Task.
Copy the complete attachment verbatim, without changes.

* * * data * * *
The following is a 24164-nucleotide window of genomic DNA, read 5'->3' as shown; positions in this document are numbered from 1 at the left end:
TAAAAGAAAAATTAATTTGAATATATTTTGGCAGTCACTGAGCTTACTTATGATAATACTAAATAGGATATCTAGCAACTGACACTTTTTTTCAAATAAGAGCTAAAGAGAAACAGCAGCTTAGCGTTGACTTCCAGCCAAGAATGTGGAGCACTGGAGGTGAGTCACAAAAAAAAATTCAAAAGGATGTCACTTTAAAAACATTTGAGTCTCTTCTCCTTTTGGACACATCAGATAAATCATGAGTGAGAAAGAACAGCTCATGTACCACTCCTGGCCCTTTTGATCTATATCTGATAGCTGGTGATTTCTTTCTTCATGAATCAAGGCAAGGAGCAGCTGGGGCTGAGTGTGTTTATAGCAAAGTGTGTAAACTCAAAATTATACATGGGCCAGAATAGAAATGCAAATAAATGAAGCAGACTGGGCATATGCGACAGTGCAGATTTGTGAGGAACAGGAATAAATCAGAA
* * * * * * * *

The following is a 24164-nucleotide window of genomic DNA, read 5'->3' as shown; positions in this document are numbered from 1 at the left end:
TAAAAGAAAAATTAATTTGAATATATTTTGGCAGTCACTGAGCTTACTTATGATAATACTAAATAGGATATCTAGCAACTGACACTTTTTTTCAAATAAGAGCTAAAGAGAAACAGCAGCTTAGCGTTGACTTCCAGCCAAGAATGTGGAGCACTGGAGGTGAGTCACAAAAAAAAATTCAAAAGGATGTCACTTTAAAAACATTTGAGTCTCTTCTCCTTTTGGACACATCAGATAAATCATGAGTGAGAAAGAACAGCTCATGTACCACTCCTGGCCCTTTTGATCTATATCTGATAGCTGGTGATTTCTTTCTTCATGAATCAAGGCAAGGAGCAGCTGGGGCTGAGTGTGTTTATAGCAAAGTGTGTAAACTCAAAATTATACATGGGCCAGAATAGAAATGCAAATAAATGAAGCAGACTGGGCATATGCGACAGTGCAGATTTGTGAGGAACAGGAATAAATCAGAA